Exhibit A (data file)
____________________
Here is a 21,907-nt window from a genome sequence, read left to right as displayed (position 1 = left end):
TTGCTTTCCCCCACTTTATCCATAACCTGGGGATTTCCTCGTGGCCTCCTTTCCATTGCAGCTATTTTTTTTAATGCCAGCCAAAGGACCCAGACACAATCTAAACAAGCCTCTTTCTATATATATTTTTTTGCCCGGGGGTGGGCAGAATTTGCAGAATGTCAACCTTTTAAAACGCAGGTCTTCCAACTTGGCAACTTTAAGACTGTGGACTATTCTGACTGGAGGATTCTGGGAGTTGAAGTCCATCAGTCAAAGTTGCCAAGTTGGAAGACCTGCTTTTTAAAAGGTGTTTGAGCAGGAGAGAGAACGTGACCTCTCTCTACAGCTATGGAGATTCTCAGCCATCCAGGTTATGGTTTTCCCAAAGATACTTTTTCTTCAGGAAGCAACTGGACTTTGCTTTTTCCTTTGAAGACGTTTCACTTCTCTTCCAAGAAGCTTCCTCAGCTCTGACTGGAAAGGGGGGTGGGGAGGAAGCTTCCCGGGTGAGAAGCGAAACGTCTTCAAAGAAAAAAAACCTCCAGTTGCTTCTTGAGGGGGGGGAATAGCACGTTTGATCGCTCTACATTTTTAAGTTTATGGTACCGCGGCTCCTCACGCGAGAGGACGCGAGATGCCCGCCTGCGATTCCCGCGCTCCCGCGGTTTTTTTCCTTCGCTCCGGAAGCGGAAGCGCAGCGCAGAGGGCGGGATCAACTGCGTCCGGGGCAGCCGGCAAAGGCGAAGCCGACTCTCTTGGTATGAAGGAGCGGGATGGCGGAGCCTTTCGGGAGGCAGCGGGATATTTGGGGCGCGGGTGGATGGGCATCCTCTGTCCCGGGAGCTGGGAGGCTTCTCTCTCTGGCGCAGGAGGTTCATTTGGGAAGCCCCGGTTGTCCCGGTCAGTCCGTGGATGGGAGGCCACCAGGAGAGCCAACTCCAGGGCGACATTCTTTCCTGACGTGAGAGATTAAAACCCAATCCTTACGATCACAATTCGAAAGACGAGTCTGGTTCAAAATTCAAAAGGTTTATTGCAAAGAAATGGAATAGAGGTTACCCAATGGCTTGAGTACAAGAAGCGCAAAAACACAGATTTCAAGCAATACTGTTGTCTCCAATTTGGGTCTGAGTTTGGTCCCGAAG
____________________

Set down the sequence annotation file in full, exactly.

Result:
Here is a 21,907-nt window from a genome sequence, read left to right as displayed (position 1 = left end):
TTGCTTTCCCCCACTTTATCCATAACCTGGGGATTTCCTCGTGGCCTCCTTTCCATTGCAGCTATTTTTTTTAATGCCAGCCAAAGGACCCAGACACAATCTAAACAAGCCTCTTTCTATATATATTTTTTTGCCCGGGGGTGGGCAGAATTTGCAGAATGTCAACCTTTTAAAACGCAGGTCTTCCAACTTGGCAACTTTAAGACTGTGGACTATTCTGACTGGAGGATTCTGGGAGTTGAAGTCCATCAGTCAAAGTTGCCAAGTTGGAAGACCTGCTTTTTAAAAGGTGTTTGAGCAGGAGAGAGAACGTGACCTCTCTCTACAGCTATGGAGATTCTCAGCCATCCAGGTTATGGTTTTCCCAAAGATACTTTTTCTTCAGGAAGCAACTGGACTTTGCTTTTTCCTTTGAAGACGTTTCACTTCTCTTCCAAGAAGCTTCCTCAGCTCTGACTGGAAAGGGGGGTGGGGAGGAAGCTTCCCGGGTGAGAAGCGAAACGTCTTCAAAGAAAAAAAACCTCCAGTTGCTTCTTGAGGGGGGGGAATAGCACGTTTGATCGCTCTACATTTTTAAGTTTATGGTACCGCGGCTCCTCACGCGAGAGGACGCGAGATGCCCGCCTGCGATTCCCGCGCTCCCGCGGTTTTTTTCCTTCGCTCCGGAAGCGGAAGCGCAGCGCAGAGGGCGGGATCAACTGCGTCCGGGGCAGCCGGCAAAGGCGAAGCCGACTCTCTTGGTATGAAGGAGCGGGATGGCGGAGCCTTTCGGGAGGCAGCGGGATATTTGGGGCGCGGGTGGATGGGCATCCTCTGTCCCGGGAGCTGGGAGGCTTCTCTCTCTGGCGCAGGAGGTTCATTTGGGAAGCCCCGGTTGTCCCGGTCAGTCCGTGGATGGGAGGCCACCAGGAGAGCCAACTCCAGGGCGACATTCTTTCCTGACGTGAGAGATTAAAACCCAATCCTTACGATCACAATTCGAAAGACGAGTCTGGTTCAAAATTCAAAAGGTTTATTGCAAAGAAATGGAATAGAGGTTACCCAATGGCTTGAGTACAAGAAGCGCAAAAACACAGATTTCAAGCAATACTGTTGTCTCCAATTTGGGTCTGAGTTTGGTCCCGAAG